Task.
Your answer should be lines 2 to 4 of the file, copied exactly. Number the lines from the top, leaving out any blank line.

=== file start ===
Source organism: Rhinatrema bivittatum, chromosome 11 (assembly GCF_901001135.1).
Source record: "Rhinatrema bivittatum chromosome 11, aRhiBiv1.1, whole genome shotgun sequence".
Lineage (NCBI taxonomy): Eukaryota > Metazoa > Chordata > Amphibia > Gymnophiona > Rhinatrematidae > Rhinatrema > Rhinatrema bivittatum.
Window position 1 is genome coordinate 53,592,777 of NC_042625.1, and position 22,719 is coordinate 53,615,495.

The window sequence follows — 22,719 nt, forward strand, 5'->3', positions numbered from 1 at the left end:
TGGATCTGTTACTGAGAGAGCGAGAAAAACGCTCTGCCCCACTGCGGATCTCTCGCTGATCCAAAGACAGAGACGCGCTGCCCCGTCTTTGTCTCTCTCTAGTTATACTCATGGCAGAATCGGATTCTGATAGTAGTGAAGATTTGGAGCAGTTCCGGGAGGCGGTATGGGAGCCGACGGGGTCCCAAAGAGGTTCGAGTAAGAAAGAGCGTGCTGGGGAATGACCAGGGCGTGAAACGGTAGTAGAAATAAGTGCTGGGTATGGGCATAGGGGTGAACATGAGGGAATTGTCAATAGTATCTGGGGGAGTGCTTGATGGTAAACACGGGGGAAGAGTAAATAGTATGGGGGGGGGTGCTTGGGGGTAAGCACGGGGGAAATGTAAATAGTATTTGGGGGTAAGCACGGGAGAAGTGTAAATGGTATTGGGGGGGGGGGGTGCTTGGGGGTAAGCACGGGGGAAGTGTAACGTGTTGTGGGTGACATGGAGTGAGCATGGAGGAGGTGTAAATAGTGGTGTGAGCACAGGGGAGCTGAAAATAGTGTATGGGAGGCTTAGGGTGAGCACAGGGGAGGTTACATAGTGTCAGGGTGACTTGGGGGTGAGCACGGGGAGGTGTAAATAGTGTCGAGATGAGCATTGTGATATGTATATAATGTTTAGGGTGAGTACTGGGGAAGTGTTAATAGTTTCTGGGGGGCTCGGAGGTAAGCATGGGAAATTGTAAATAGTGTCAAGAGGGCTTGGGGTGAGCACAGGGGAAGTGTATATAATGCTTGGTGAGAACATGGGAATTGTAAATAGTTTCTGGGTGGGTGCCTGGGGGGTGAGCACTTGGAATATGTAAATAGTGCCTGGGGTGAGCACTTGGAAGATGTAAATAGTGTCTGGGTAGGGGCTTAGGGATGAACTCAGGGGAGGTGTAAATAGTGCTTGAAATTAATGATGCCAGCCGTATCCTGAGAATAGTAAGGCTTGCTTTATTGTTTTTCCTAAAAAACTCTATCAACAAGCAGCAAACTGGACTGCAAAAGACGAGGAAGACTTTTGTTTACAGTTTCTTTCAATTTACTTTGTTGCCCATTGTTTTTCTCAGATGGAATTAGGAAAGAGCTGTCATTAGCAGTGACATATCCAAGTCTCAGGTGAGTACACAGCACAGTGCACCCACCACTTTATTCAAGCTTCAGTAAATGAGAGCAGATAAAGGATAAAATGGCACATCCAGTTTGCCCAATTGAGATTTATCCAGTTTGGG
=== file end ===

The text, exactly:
Source record: "Rhinatrema bivittatum chromosome 11, aRhiBiv1.1, whole genome shotgun sequence".
Lineage (NCBI taxonomy): Eukaryota > Metazoa > Chordata > Amphibia > Gymnophiona > Rhinatrematidae > Rhinatrema > Rhinatrema bivittatum.
Window position 1 is genome coordinate 53,592,777 of NC_042625.1, and position 22,719 is coordinate 53,615,495.